Double Rainbow

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Mother, 2011 Mixed Media © Courtesy of the artist & Art Experience Gallery
Keep on Believing-Frog, 2009 Mixed Media © Courtesy of the artist & Art Experience Gallery
Wrestling, 2011 Mixed Media © Courtesy of the artist & Art Experience Gallery
Pile Up Reader III, 2010 Mixed Media © Courtesy of the artist & Art Experience Gallery
Double Rainbow

Room 2009, 20/F, Cable TV Tower, 9 Hoi Shing Road
Tsuen Wan, N.T
Hong Kong

November 17th, 2012 - December 17th, 2012
Opening: November 17th, 2012 4:00 PM - 6:00 PM

hong kong
+852 2110 9928
Monday – Saturday: 11:00am - 6:00pm; Closed on Sunday and public holiday (Special visiting arrangement available by appointment)


It was one day in June. A double rainbow stretched over Victoria Harbour, attracting crowds to take pictures of its beauty. That was certainly a memorable moment worth capturing and sharing with others.  Some people say rainbow is a symbol of hope because it emerges after a heavy rain.  Hence analogically, we see “hope” smiling at us when we look up to the sky in the aftermath of adversity.

This is a turbulent time characterized with frequent natural disasters, dramatic economic ups and downs, as well as fierce political strife.  Consequently, people are driven to anxiety and stress, and live a life overshadowed by uncertainty.  Many people have lost the vigor to live on.  Yet Japanese artist Hiroshi Mori and Hong Kong artist Louise Lee, despite that they reside on two different lands separated by the East China Sea, coincidentally seek to let the audience see the bliss of hope and receive positive energy from their works through portraying children.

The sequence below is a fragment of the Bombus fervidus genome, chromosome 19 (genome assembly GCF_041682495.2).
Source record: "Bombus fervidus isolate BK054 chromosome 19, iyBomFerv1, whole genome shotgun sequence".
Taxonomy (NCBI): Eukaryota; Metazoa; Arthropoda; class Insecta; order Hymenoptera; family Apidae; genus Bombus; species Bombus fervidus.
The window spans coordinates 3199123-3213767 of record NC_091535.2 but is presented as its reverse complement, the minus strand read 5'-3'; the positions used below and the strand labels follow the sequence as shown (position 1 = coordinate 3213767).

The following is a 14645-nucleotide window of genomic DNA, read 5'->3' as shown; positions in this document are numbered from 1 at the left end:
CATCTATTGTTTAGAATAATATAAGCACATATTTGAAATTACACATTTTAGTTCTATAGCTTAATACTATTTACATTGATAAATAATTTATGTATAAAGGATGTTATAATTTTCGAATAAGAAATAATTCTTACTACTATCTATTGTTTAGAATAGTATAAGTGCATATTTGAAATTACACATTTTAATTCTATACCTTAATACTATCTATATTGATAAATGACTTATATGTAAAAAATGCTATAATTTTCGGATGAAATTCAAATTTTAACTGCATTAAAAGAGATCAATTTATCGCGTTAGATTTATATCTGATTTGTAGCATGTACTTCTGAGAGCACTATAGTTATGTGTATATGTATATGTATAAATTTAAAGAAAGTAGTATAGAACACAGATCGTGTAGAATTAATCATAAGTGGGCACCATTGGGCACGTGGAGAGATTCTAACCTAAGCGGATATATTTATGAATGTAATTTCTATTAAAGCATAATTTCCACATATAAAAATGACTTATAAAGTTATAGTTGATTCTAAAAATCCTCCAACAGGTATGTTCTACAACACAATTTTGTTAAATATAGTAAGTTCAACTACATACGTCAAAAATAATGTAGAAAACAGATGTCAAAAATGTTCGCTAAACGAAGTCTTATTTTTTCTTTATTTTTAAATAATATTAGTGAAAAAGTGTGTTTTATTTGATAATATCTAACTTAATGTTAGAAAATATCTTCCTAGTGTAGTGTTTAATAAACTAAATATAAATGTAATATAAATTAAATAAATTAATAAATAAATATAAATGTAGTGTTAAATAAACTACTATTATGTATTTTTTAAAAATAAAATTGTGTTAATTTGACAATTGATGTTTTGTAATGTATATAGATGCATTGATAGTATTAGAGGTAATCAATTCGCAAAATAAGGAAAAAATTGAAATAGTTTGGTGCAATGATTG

Hiroshi Mori blends innovative painting effects with the Rimpa school of traditional Japanese painting.  He is then able to create elegant and detailed representation, for example, a touch of sadness is conveyed through slowly drifting leaves against rich colours.  Furthermore, the artist tells us not to be misled by the wandering images of the back of children, who indeed are not lonely at all as they will encounter companions, that is, cats and friends, in the forest.  Hiroshi Mori deliberately hides the children’s faces to give us the opportunity to think up their facial expressions.  This allows us to stand in the role of the children and offers us room for imagination.  Although we are surrounded by unhappiness, the choices of mood are open for us.  Therefore, mood, good or bad, is a choice.  When you study the works of Hiroshi Mori carefully, you will feel hope is there all the time.

Louise Lee teaches art to Japanese children in Hong Kong.  She interacts with them often and understands them.  The Japanese children are not spoiled though well taken care of by their parents and schools.  They greet every day with a big smile.  Louise Lee likes to observe their behaviour—the pure smile on their faces in play; their simple friendships; and their absolute dedication and hard work  to competition.  These angelic attributes uniquely belong to children.  Louise Lee found her creative inspirations in children.  She expresses such joyful times and childlikeness with simple strokes.  From the smiling faces of children, we are enlightened to discover that happiness can be as simple and straightforward as that.  In children, we see hope and brightness in the future.